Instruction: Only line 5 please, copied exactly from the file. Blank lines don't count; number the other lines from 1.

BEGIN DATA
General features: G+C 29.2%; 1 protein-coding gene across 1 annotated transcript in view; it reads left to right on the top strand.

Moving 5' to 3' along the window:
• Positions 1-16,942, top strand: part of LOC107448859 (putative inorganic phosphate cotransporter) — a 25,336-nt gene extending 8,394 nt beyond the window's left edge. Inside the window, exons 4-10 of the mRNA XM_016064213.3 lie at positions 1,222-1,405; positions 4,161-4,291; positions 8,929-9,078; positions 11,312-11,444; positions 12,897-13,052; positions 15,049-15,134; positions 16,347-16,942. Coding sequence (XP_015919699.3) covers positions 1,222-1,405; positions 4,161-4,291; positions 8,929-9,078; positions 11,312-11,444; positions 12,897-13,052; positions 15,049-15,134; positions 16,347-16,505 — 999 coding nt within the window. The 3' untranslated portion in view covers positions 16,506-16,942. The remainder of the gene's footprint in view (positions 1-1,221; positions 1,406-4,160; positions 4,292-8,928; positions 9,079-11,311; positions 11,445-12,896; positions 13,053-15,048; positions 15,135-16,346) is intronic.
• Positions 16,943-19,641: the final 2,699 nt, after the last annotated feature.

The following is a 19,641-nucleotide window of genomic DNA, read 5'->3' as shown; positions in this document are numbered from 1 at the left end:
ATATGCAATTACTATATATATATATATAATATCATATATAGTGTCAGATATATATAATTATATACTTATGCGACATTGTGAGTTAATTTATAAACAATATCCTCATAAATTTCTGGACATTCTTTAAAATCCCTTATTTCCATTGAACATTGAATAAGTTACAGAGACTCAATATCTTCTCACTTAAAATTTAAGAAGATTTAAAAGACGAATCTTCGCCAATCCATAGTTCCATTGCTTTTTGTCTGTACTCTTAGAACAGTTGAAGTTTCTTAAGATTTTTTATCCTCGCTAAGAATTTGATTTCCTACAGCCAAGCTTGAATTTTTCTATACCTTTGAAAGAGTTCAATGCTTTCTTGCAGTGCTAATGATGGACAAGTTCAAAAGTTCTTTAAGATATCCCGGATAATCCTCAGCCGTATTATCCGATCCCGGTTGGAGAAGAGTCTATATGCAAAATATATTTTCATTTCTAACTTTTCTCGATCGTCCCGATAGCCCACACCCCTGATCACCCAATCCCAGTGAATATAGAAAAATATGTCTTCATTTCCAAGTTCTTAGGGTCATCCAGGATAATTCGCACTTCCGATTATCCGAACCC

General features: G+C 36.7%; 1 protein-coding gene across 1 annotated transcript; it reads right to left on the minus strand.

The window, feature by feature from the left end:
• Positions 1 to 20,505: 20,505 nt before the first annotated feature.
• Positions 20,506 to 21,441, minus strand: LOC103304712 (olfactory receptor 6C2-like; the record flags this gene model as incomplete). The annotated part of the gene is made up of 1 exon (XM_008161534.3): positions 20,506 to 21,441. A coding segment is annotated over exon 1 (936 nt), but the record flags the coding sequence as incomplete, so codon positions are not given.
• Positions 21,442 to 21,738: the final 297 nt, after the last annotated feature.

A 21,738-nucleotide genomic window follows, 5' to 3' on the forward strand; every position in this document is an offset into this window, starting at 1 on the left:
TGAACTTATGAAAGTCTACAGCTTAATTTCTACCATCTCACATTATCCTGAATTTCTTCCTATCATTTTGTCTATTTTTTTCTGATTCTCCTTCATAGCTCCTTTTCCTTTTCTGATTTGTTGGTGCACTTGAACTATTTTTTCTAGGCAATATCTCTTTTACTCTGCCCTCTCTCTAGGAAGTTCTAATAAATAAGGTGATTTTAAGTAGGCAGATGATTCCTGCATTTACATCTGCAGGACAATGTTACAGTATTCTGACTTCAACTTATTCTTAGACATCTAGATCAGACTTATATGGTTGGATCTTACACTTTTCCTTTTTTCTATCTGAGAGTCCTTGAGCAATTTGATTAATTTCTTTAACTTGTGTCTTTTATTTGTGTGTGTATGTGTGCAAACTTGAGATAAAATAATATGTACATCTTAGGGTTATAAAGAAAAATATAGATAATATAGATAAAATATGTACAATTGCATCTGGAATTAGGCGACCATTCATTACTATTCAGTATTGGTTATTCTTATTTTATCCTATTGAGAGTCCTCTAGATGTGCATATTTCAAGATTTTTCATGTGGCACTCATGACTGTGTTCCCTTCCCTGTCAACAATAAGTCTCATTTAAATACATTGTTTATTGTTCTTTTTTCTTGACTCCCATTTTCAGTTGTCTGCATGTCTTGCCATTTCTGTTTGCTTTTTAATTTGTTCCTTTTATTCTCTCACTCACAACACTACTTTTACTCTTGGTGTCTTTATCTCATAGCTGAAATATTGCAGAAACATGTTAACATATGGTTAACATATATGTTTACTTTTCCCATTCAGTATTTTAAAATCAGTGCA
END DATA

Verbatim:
The following is a 19,641-nucleotide window of genomic DNA, read 5'->3' as shown; positions in this document are numbered from 1 at the left end: